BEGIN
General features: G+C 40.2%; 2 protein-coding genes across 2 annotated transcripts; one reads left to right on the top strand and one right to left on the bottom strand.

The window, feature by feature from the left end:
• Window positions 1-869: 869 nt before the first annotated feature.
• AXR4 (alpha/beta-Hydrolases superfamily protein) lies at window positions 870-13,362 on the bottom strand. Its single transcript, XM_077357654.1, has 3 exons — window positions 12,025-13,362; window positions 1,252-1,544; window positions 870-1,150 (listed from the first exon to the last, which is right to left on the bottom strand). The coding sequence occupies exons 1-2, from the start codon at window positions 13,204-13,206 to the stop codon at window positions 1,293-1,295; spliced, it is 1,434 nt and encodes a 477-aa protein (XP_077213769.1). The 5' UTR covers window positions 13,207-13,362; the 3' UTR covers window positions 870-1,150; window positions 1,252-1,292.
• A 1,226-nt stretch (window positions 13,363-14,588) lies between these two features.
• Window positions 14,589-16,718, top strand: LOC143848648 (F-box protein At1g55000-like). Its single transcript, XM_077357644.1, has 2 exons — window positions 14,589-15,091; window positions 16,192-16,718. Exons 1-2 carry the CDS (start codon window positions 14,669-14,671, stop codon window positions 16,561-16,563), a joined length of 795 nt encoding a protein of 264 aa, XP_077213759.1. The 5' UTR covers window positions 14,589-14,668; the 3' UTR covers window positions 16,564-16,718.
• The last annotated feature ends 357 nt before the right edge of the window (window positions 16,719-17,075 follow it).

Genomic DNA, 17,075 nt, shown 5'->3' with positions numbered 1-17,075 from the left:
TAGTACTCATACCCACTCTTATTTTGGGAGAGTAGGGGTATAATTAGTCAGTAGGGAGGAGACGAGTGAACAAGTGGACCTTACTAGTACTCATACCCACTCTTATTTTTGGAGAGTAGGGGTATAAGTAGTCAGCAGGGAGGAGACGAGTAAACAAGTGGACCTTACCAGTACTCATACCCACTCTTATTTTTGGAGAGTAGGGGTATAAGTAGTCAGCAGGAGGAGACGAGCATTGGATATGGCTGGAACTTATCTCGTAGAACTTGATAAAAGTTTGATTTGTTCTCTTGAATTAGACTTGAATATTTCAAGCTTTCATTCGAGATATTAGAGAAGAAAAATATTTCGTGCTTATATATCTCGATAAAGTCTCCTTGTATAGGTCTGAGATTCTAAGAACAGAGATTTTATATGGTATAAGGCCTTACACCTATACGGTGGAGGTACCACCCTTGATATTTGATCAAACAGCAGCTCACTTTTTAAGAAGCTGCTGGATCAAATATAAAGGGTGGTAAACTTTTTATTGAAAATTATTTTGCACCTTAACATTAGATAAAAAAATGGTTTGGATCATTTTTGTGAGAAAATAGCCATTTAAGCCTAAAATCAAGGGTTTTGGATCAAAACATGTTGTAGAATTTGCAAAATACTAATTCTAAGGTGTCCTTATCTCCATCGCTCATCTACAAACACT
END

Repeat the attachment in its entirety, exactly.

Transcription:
General features: G+C 40.2%; 2 protein-coding genes across 2 annotated transcripts; one reads left to right on the top strand and one right to left on the bottom strand.

The window, feature by feature from the left end:
• Window positions 1-869: 869 nt before the first annotated feature.
• AXR4 (alpha/beta-Hydrolases superfamily protein) lies at window positions 870-13,362 on the bottom strand. Its single transcript, XM_077357654.1, has 3 exons — window positions 12,025-13,362; window positions 1,252-1,544; window positions 870-1,150 (listed from the first exon to the last, which is right to left on the bottom strand). The coding sequence occupies exons 1-2, from the start codon at window positions 13,204-13,206 to the stop codon at window positions 1,293-1,295; spliced, it is 1,434 nt and encodes a 477-aa protein (XP_077213769.1). The 5' UTR covers window positions 13,207-13,362; the 3' UTR covers window positions 870-1,150; window positions 1,252-1,292.
• A 1,226-nt stretch (window positions 13,363-14,588) lies between these two features.
• Window positions 14,589-16,718, top strand: LOC143848648 (F-box protein At1g55000-like). Its single transcript, XM_077357644.1, has 2 exons — window positions 14,589-15,091; window positions 16,192-16,718. Exons 1-2 carry the CDS (start codon window positions 14,669-14,671, stop codon window positions 16,561-16,563), a joined length of 795 nt encoding a protein of 264 aa, XP_077213759.1. The 5' UTR covers window positions 14,589-14,668; the 3' UTR covers window positions 16,564-16,718.
• The last annotated feature ends 357 nt before the right edge of the window (window positions 16,719-17,075 follow it).

Genomic DNA, 17,075 nt, shown 5'->3' with positions numbered 1-17,075 from the left:
TAGTACTCATACCCACTCTTATTTTGGGAGAGTAGGGGTATAATTAGTCAGTAGGGAGGAGACGAGTGAACAAGTGGACCTTACTAGTACTCATACCCACTCTTATTTTTGGAGAGTAGGGGTATAAGTAGTCAGCAGGGAGGAGACGAGTAAACAAGTGGACCTTACCAGTACTCATACCCACTCTTATTTTTGGAGAGTAGGGGTATAAGTAGTCAGCAGGAGGAGACGAGCATTGGATATGGCTGGAACTTATCTCGTAGAACTTGATAAAAGTTTGATTTGTTCTCTTGAATTAGACTTGAATATTTCAAGCTTTCATTCGAGATATTAGAGAAGAAAAATATTTCGTGCTTATATATCTCGATAAAGTCTCCTTGTATAGGTCTGAGATTCTAAGAACAGAGATTTTATATGGTATAAGGCCTTACACCTATACGGTGGAGGTACCACCCTTGATATTTGATCAAACAGCAGCTCACTTTTTAAGAAGCTGCTGGATCAAATATAAAGGGTGGTAAACTTTTTATTGAAAATTATTTTGCACCTTAACATTAGATAAAAAAATGGTTTGGATCATTTTTGTGAGAAAATAGCCATTTAAGCCTAAAATCAAGGGTTTTGGATCAAAACATGTTGTAGAATTTGCAAAATACTAATTCTAAGGTGTCCTTATCTCCATCGCTCATCTACAAACACT